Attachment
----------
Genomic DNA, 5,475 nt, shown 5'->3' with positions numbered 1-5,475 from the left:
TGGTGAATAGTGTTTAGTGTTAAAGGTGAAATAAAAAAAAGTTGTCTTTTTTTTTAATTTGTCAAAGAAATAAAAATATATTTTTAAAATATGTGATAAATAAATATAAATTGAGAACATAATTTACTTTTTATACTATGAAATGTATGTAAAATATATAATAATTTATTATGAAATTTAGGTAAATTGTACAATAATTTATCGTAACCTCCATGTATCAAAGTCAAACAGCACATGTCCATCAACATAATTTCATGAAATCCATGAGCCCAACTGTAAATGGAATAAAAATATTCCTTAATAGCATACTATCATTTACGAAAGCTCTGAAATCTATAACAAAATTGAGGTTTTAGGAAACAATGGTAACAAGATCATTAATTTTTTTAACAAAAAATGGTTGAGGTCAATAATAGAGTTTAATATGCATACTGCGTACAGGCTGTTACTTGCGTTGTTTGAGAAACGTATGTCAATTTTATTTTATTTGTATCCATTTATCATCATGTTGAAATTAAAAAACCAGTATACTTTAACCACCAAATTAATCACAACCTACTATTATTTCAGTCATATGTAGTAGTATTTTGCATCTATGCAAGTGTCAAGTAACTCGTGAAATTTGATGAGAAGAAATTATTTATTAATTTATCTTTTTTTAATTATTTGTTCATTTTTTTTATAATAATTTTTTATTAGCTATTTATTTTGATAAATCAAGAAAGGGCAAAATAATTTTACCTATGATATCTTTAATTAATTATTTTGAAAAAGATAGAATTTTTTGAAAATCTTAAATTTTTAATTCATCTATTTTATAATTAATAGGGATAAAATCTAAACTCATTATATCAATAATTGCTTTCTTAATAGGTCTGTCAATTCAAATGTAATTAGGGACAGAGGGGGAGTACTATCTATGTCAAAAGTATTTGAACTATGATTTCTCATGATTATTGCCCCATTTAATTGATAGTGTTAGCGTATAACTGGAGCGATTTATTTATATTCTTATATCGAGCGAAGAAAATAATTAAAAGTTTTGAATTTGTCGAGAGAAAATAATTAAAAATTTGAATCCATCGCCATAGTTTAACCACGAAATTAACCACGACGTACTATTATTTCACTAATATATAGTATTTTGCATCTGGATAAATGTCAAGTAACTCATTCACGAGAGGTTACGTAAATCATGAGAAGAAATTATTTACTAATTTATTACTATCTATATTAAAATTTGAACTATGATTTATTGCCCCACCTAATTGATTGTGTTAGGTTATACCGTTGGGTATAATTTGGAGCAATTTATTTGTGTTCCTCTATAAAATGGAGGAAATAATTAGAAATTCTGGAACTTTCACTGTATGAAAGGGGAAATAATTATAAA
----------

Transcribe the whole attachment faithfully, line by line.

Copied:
Genomic DNA, 5,475 nt, shown 5'->3' with positions numbered 1-5,475 from the left:
TGGTGAATAGTGTTTAGTGTTAAAGGTGAAATAAAAAAAAGTTGTCTTTTTTTTTAATTTGTCAAAGAAATAAAAATATATTTTTAAAATATGTGATAAATAAATATAAATTGAGAACATAATTTACTTTTTATACTATGAAATGTATGTAAAATATATAATAATTTATTATGAAATTTAGGTAAATTGTACAATAATTTATCGTAACCTCCATGTATCAAAGTCAAACAGCACATGTCCATCAACATAATTTCATGAAATCCATGAGCCCAACTGTAAATGGAATAAAAATATTCCTTAATAGCATACTATCATTTACGAAAGCTCTGAAATCTATAACAAAATTGAGGTTTTAGGAAACAATGGTAACAAGATCATTAATTTTTTTAACAAAAAATGGTTGAGGTCAATAATAGAGTTTAATATGCATACTGCGTACAGGCTGTTACTTGCGTTGTTTGAGAAACGTATGTCAATTTTATTTTATTTGTATCCATTTATCATCATGTTGAAATTAAAAAACCAGTATACTTTAACCACCAAATTAATCACAACCTACTATTATTTCAGTCATATGTAGTAGTATTTTGCATCTATGCAAGTGTCAAGTAACTCGTGAAATTTGATGAGAAGAAATTATTTATTAATTTATCTTTTTTTAATTATTTGTTCATTTTTTTTATAATAATTTTTTATTAGCTATTTATTTTGATAAATCAAGAAAGGGCAAAATAATTTTACCTATGATATCTTTAATTAATTATTTTGAAAAAGATAGAATTTTTTGAAAATCTTAAATTTTTAATTCATCTATTTTATAATTAATAGGGATAAAATCTAAACTCATTATATCAATAATTGCTTTCTTAATAGGTCTGTCAATTCAAATGTAATTAGGGACAGAGGGGGAGTACTATCTATGTCAAAAGTATTTGAACTATGATTTCTCATGATTATTGCCCCATTTAATTGATAGTGTTAGCGTATAACTGGAGCGATTTATTTATATTCTTATATCGAGCGAAGAAAATAATTAAAAGTTTTGAATTTGTCGAGAGAAAATAATTAAAAATTTGAATCCATCGCCATAGTTTAACCACGAAATTAACCACGACGTACTATTATTTCACTAATATATAGTATTTTGCATCTGGATAAATGTCAAGTAACTCATTCACGAGAGGTTACGTAAATCATGAGAAGAAATTATTTACTAATTTATTACTATCTATATTAAAATTTGAACTATGATTTATTGCCCCACCTAATTGATTGTGTTAGGTTATACCGTTGGGTATAATTTGGAGCAATTTATTTGTGTTCCTCTATAAAATGGAGGAAATAATTAGAAATTCTGGAACTTTCACTGTATGAAAGGGGAAATAATTATAAA